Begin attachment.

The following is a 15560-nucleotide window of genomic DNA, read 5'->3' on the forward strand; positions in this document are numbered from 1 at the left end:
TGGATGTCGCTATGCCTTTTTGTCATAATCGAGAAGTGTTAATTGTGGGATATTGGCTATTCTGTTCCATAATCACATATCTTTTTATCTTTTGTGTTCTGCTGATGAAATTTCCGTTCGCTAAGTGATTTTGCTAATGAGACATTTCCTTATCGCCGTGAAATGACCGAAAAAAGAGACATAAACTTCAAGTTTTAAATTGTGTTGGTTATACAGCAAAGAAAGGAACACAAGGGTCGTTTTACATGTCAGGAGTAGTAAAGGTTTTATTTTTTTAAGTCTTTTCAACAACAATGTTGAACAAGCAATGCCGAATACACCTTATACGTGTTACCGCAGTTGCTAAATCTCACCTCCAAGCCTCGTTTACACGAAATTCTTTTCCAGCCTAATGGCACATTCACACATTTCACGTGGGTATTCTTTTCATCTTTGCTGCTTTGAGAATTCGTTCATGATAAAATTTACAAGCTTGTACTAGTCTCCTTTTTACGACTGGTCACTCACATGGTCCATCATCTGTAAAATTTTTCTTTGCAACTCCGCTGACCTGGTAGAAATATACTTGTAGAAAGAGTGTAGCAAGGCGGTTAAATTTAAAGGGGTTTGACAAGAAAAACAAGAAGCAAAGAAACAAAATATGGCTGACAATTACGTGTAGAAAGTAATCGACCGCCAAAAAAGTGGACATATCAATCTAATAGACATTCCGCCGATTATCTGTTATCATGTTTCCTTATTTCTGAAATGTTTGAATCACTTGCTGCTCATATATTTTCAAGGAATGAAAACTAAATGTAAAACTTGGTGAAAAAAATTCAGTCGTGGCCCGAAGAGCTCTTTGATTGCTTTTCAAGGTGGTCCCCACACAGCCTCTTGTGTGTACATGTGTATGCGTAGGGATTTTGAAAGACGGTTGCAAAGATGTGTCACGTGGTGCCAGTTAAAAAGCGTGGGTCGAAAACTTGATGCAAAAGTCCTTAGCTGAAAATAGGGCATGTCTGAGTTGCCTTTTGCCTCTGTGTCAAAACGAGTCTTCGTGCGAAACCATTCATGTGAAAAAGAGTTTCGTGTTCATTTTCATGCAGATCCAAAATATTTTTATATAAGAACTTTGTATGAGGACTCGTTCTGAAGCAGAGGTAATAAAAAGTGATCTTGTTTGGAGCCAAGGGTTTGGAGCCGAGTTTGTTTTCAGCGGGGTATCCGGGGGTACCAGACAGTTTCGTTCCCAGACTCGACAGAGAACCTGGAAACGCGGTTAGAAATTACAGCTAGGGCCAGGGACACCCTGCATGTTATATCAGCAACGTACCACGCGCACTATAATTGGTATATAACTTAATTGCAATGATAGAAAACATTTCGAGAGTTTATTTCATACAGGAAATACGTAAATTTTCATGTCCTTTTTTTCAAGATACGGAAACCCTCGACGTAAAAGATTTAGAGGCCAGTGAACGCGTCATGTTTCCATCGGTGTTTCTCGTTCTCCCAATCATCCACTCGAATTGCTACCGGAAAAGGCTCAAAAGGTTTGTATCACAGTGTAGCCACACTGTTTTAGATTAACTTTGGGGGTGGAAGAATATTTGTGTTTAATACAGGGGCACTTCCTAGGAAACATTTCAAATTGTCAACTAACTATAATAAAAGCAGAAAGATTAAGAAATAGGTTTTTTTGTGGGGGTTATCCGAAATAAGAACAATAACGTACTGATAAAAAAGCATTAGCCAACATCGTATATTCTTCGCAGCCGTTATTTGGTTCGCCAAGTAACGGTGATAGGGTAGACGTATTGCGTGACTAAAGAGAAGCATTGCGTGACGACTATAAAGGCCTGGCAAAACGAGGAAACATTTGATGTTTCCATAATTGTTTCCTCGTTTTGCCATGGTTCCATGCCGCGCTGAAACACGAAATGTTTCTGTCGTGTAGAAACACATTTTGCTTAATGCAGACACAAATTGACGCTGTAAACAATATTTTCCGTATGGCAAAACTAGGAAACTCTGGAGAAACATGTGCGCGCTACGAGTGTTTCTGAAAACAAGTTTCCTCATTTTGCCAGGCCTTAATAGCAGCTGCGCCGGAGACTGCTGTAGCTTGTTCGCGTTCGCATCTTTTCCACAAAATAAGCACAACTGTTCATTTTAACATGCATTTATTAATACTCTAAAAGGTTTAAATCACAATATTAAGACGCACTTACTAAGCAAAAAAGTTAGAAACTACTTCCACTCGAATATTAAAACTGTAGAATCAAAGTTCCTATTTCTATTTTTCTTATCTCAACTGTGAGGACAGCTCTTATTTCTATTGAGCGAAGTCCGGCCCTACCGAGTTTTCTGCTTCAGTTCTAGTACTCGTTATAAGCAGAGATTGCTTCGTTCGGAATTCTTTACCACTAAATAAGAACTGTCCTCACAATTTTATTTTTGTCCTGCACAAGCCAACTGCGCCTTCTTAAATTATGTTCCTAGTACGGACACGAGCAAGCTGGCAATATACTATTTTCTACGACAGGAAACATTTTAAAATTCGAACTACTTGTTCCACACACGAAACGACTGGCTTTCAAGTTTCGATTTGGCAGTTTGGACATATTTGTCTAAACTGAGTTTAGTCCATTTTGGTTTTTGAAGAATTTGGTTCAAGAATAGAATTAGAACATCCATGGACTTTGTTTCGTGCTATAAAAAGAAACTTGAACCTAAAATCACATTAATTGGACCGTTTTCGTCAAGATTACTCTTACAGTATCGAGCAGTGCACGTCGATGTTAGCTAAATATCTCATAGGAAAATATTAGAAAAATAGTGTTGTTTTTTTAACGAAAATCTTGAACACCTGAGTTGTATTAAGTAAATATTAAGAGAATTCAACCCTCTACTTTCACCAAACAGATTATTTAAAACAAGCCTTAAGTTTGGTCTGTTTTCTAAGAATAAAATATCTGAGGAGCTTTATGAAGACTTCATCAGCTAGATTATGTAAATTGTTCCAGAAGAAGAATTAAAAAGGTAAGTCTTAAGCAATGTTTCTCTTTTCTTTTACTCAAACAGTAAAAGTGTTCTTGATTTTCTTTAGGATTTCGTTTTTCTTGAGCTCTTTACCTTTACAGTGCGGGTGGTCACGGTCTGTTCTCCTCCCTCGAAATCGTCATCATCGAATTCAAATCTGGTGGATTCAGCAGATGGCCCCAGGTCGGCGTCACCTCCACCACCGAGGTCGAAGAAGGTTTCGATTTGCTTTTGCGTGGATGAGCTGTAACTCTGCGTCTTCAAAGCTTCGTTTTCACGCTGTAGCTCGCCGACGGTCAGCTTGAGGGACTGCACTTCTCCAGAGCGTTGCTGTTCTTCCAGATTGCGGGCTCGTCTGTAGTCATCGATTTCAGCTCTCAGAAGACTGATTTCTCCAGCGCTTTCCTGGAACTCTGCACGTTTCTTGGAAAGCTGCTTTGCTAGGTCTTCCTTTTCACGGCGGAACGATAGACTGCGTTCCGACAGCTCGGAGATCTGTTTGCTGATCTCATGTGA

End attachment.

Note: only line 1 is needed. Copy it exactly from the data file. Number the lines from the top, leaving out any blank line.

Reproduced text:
The following is a 15560-nucleotide window of genomic DNA, read 5'->3' on the forward strand; positions in this document are numbered from 1 at the left end: